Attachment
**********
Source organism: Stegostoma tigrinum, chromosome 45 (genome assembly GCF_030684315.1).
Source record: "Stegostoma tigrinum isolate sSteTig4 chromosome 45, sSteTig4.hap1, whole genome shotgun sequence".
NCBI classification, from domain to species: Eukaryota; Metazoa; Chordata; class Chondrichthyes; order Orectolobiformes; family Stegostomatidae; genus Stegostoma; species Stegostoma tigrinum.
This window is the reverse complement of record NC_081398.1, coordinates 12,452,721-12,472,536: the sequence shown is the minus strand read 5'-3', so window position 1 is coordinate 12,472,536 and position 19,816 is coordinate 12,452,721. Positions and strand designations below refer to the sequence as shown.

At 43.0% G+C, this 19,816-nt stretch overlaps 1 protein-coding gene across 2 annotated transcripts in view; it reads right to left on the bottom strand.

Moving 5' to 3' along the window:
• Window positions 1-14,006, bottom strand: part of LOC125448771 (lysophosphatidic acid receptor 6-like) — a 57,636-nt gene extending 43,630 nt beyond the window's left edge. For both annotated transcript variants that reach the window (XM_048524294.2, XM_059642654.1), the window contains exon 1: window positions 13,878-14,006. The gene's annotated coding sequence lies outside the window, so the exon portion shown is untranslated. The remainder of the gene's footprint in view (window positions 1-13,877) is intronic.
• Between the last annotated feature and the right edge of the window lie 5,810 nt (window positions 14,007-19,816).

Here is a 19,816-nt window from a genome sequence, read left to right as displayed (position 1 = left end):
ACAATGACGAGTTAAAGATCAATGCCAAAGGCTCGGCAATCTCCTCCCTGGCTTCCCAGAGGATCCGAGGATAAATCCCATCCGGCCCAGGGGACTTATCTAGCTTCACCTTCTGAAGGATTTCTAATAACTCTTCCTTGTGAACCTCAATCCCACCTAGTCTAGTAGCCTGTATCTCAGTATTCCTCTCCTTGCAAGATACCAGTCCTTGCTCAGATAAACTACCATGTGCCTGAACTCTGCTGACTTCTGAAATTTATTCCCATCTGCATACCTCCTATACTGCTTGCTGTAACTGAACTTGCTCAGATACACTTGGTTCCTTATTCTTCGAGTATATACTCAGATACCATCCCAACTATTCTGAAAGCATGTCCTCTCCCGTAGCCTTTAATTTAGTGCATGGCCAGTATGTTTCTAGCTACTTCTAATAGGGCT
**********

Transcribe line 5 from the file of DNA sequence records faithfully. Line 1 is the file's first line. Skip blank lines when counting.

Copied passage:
At 43.0% G+C, this 19,816-nt stretch overlaps 1 protein-coding gene across 2 annotated transcripts in view; it reads right to left on the bottom strand.